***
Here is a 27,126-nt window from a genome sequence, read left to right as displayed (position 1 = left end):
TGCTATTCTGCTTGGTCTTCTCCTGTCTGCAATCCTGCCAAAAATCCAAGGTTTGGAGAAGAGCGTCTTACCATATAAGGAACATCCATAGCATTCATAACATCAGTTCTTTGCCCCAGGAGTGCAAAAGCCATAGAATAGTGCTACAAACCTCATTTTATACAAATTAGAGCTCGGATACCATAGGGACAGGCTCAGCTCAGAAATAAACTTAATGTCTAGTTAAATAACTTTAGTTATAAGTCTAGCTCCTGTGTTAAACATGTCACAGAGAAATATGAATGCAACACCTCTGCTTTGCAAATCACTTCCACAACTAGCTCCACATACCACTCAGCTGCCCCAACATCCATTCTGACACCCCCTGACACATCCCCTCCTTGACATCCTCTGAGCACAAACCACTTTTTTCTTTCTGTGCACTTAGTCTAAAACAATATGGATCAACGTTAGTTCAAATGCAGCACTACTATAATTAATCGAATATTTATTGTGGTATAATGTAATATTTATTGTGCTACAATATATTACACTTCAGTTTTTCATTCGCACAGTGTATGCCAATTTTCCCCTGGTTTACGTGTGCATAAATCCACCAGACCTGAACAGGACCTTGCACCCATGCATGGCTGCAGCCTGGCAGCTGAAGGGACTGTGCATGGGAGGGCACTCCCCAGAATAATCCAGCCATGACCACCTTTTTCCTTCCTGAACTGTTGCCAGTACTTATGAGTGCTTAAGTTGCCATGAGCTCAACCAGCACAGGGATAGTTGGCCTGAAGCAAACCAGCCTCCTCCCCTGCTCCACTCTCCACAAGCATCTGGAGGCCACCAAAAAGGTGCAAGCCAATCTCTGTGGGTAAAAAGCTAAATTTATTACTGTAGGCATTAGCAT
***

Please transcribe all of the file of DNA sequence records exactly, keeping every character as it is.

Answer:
Here is a 27,126-nt window from a genome sequence, read left to right as displayed (position 1 = left end):
TGCTATTCTGCTTGGTCTTCTCCTGTCTGCAATCCTGCCAAAAATCCAAGGTTTGGAGAAGAGCGTCTTACCATATAAGGAACATCCATAGCATTCATAACATCAGTTCTTTGCCCCAGGAGTGCAAAAGCCATAGAATAGTGCTACAAACCTCATTTTATACAAATTAGAGCTCGGATACCATAGGGACAGGCTCAGCTCAGAAATAAACTTAATGTCTAGTTAAATAACTTTAGTTATAAGTCTAGCTCCTGTGTTAAACATGTCACAGAGAAATATGAATGCAACACCTCTGCTTTGCAAATCACTTCCACAACTAGCTCCACATACCACTCAGCTGCCCCAACATCCATTCTGACACCCCCTGACACATCCCCTCCTTGACATCCTCTGAGCACAAACCACTTTTTTCTTTCTGTGCACTTAGTCTAAAACAATATGGATCAACGTTAGTTCAAATGCAGCACTACTATAATTAATCGAATATTTATTGTGGTATAATGTAATATTTATTGTGCTACAATATATTACACTTCAGTTTTTCATTCGCACAGTGTATGCCAATTTTCCCCTGGTTTACGTGTGCATAAATCCACCAGACCTGAACAGGACCTTGCACCCATGCATGGCTGCAGCCTGGCAGCTGAAGGGACTGTGCATGGGAGGGCACTCCCCAGAATAATCCAGCCATGACCACCTTTTTCCTTCCTGAACTGTTGCCAGTACTTATGAGTGCTTAAGTTGCCATGAGCTCAACCAGCACAGGGATAGTTGGCCTGAAGCAAACCAGCCTCCTCCCCTGCTCCACTCTCCACAAGCATCTGGAGGCCACCAAAAAGGTGCAAGCCAATCTCTGTGGGTAAAAAGCTAAATTTATTACTGTAGGCATTAGCAT